The main reason is that land in Greater Boston is just too expensive to support industrial uses. Industrial properties have been re-purposed for other higher and better uses such as multi-family, office, retail or bio-tech lab space development. Since 2013 Suffolk County, essentially Boston, shed 1 million square feet of industrial space (Source: CoStar) or 5% of the total industrial base (Source: Boston Globe, John Chesto 10/15/18 article).
Two examples of this are (aka “The Linx”) and the former Boston Globe printing facility at 135 William T. Morrissey Blvd in Dorchester. In the case of the Linx, this former Verizon garage building was converted into a multi-tenant bio-tech lab building by Boylston Properties. After a very successful and rapid lease-up campaign, this 185,000 sf property was subsequently sold for $154m last year, sending shock waves through the commercial real estate industry. The Boston Globe property has been master planned for a makeover into commercial, lab, and office space by the Nordblom Company.
Another cause for tightening supply of industrial space is the paradigm shift of the retail industry to e-commerce vs. bricks and mortar stores. E-commerce companies increasingly require distribution facilities in very close proximity to heavily populated metro areas to facilitate instant delivery of products to the consumer, and they are willing to pay higher prices for it.
As e-commerce is still in its early stages, demand from this sector for so-called last mile warehouses will not fall off. We are even witnessing a return to multi-story warehouses in highly populated cities to accommodate e-commerce and their need for quick turn from transaction to the consumer. For example, Bridge Development Partners and DH Property Holdings have joined forces to acquire an 18-acre site in Brooklyn, where they plan to a build a four-story, 1.3M SF distribution center, the largest multistory warehouse in the United States (Source 1/11/19 Bisnow). While this will be a state of the art distribution facility with 38 ft. and 28 ft. clearance and truck access to all 4 levels, multi-story warehouse space was unheard of until just recently. Expect this type of investment in existing multi-story warehouses to occur in Boston as well.
As a result of the surge in e-commerce demand and re-purposing of industrial properties, prices have skyrocketed for industrial space close to metro areas and this has spread to the Route 128 area as well. A 40,000 sf industrial building in Braintree is reportedly under agreement to be purchased for $120 psf. This type of pricing is approaching cost for new construction which has historically been the path of last resort for users of industrial space.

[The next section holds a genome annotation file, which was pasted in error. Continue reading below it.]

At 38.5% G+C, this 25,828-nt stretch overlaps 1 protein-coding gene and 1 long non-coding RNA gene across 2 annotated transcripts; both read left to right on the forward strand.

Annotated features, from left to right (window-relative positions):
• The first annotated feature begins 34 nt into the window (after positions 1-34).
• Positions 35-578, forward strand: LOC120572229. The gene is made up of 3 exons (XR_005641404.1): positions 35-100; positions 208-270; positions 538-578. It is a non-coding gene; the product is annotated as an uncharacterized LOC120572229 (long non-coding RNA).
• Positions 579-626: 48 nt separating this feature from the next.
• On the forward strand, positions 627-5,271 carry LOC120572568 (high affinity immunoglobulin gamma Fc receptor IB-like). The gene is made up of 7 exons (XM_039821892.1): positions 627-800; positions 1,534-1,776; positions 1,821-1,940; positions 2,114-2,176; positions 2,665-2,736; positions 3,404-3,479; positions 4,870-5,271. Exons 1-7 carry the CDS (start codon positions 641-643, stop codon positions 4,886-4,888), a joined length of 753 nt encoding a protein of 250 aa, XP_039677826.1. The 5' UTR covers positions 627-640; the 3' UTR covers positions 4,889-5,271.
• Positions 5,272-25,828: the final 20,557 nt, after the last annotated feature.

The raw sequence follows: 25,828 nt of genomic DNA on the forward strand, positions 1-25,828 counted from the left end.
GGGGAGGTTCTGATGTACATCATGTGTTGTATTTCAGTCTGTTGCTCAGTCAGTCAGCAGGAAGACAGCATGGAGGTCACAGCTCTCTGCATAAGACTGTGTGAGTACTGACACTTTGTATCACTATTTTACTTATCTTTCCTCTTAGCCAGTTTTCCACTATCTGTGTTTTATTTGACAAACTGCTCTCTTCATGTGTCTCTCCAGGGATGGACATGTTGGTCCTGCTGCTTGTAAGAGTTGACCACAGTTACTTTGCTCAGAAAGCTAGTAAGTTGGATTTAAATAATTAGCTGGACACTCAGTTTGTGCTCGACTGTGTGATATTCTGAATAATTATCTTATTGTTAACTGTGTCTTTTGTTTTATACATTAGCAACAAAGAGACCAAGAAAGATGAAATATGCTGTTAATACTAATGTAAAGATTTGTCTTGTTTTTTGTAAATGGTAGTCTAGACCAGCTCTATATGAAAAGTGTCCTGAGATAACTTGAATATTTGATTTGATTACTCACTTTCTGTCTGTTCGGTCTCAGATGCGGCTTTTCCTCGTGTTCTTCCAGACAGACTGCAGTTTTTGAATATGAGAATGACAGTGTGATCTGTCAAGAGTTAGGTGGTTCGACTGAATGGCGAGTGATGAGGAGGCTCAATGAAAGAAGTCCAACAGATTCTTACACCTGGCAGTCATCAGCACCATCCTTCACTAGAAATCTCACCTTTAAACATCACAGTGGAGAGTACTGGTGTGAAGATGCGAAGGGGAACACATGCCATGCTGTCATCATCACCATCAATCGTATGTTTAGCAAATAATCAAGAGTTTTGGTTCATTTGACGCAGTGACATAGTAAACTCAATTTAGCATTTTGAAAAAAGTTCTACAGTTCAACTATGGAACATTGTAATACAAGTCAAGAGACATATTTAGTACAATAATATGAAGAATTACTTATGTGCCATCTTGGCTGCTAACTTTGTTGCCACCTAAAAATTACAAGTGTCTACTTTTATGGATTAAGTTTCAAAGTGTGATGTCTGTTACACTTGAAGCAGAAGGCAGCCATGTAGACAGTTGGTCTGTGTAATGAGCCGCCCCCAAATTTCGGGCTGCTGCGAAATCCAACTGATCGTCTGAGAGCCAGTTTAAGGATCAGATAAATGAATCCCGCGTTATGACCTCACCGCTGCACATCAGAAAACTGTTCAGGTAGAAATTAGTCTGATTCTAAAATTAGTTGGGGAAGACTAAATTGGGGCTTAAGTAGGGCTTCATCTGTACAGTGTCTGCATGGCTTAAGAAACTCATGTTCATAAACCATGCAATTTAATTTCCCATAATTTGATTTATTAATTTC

Traditional wholesalers and manufacturers that are located in inner city areas are being forced to relocate further away and beyond the Route 128 area to Route 495. Experienced developers such as the Campanelli Companies and National Development have been ahead of this trend and have been buying empty buildings and even building ground up on spec, i.e., without having tenants in hand. However, tenants with requirements for new space will benefit from the new construction as developers recognize the need for high clear heights, ESFR sprinkler systems, wide bay spacing, energy efficient LED lighting and large truck apron to accommodate automation and high tech material handling equipment that tenants require.
As a professional, full service commercial real estate firm, we specialize in industrial property leasing and sales. See our Transactions page to see some of the work we have done. Please contact me to review your specific real estate requirements and assist with navigating this complicated industrial property landscape to find the ideal solution in order for your business to succeed.
Warren Brown, Boston Commercial Properties, Inc.